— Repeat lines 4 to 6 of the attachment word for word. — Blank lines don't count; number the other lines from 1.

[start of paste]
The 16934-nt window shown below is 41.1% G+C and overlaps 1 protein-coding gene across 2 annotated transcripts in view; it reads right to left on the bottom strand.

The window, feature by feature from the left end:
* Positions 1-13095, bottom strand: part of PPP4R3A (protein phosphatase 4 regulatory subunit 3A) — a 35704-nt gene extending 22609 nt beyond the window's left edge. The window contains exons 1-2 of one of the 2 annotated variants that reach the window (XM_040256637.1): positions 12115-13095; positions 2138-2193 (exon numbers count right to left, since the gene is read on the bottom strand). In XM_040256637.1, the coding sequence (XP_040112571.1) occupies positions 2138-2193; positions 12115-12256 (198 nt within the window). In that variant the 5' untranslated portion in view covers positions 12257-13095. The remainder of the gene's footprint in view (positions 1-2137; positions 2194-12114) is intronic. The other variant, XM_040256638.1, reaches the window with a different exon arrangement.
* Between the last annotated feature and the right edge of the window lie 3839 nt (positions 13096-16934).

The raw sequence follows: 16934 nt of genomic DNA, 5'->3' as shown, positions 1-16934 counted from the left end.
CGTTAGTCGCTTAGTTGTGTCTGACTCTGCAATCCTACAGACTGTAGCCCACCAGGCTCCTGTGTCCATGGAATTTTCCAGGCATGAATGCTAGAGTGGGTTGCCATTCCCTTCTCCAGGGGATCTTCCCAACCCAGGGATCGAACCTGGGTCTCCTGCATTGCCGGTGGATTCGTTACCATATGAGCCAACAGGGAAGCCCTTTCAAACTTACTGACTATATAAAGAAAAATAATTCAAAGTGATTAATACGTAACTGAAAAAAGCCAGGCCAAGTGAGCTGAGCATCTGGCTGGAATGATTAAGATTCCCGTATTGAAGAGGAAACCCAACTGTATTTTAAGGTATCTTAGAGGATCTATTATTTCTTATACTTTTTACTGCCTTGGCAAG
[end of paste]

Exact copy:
* Between the last annotated feature and the right edge of the window lie 3839 nt (positions 13096-16934).

The raw sequence follows: 16934 nt of genomic DNA, 5'->3' as shown, positions 1-16934 counted from the left end.
CGTTAGTCGCTTAGTTGTGTCTGACTCTGCAATCCTACAGACTGTAGCCCACCAGGCTCCTGTGTCCATGGAATTTTCCAGGCATGAATGCTAGAGTGGGTTGCCATTCCCTTCTCCAGGGGATCTTCCCAACCCAGGGATCGAACCTGGGTCTCCTGCATTGCCGGTGGATTCGTTACCATATGAGCCAACAGGGAAGCCCTTTCAAACTTACTGACTATATAAAGAAAAATAATTCAAAGTGATTAATACGTAACTGAAAAAAGCCAGGCCAAGTGAGCTGAGCATCTGGCTGGAATGATTAAGATTCCCGTATTGAAGAGGAAACCCAACTGTATTTTAAGGTATCTTAGAGGATCTATTATTTCTTATACTTTTTACTGCCTTGGCAAG